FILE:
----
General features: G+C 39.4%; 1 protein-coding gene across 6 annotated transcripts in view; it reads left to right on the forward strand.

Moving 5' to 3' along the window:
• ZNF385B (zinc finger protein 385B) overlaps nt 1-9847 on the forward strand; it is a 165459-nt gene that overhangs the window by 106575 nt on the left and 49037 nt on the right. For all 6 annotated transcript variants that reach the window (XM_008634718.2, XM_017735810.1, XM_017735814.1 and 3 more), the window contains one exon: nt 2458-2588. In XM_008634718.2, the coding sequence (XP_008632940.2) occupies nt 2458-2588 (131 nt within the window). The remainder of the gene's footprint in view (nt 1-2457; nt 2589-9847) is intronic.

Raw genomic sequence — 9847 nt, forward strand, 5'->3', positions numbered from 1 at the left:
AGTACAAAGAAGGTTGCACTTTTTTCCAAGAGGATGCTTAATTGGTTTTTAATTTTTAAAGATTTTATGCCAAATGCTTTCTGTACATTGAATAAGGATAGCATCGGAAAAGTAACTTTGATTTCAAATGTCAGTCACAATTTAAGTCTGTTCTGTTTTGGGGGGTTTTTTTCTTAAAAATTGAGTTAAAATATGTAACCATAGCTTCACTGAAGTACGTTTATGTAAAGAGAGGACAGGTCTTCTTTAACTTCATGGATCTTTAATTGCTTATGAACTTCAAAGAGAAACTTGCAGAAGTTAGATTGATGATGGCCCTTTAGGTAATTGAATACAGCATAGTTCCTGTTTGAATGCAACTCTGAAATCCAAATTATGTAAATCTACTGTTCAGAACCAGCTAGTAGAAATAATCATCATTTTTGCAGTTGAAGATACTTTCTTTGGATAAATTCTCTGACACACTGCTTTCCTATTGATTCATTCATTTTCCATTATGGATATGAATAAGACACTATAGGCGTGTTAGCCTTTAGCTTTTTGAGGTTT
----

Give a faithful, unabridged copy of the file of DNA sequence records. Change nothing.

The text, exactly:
General features: G+C 39.4%; 1 protein-coding gene across 6 annotated transcripts in view; it reads left to right on the forward strand.

Moving 5' to 3' along the window:
• ZNF385B (zinc finger protein 385B) overlaps nt 1-9847 on the forward strand; it is a 165459-nt gene that overhangs the window by 106575 nt on the left and 49037 nt on the right. For all 6 annotated transcript variants that reach the window (XM_008634718.2, XM_017735810.1, XM_017735814.1 and 3 more), the window contains one exon: nt 2458-2588. In XM_008634718.2, the coding sequence (XP_008632940.2) occupies nt 2458-2588 (131 nt within the window). The remainder of the gene's footprint in view (nt 1-2457; nt 2589-9847) is intronic.

Raw genomic sequence — 9847 nt, forward strand, 5'->3', positions numbered from 1 at the left:
AGTACAAAGAAGGTTGCACTTTTTTCCAAGAGGATGCTTAATTGGTTTTTAATTTTTAAAGATTTTATGCCAAATGCTTTCTGTACATTGAATAAGGATAGCATCGGAAAAGTAACTTTGATTTCAAATGTCAGTCACAATTTAAGTCTGTTCTGTTTTGGGGGGTTTTTTTCTTAAAAATTGAGTTAAAATATGTAACCATAGCTTCACTGAAGTACGTTTATGTAAAGAGAGGACAGGTCTTCTTTAACTTCATGGATCTTTAATTGCTTATGAACTTCAAAGAGAAACTTGCAGAAGTTAGATTGATGATGGCCCTTTAGGTAATTGAATACAGCATAGTTCCTGTTTGAATGCAACTCTGAAATCCAAATTATGTAAATCTACTGTTCAGAACCAGCTAGTAGAAATAATCATCATTTTTGCAGTTGAAGATACTTTCTTTGGATAAATTCTCTGACACACTGCTTTCCTATTGATTCATTCATTTTCCATTATGGATATGAATAAGACACTATAGGCGTGTTAGCCTTTAGCTTTTTGAGGTTT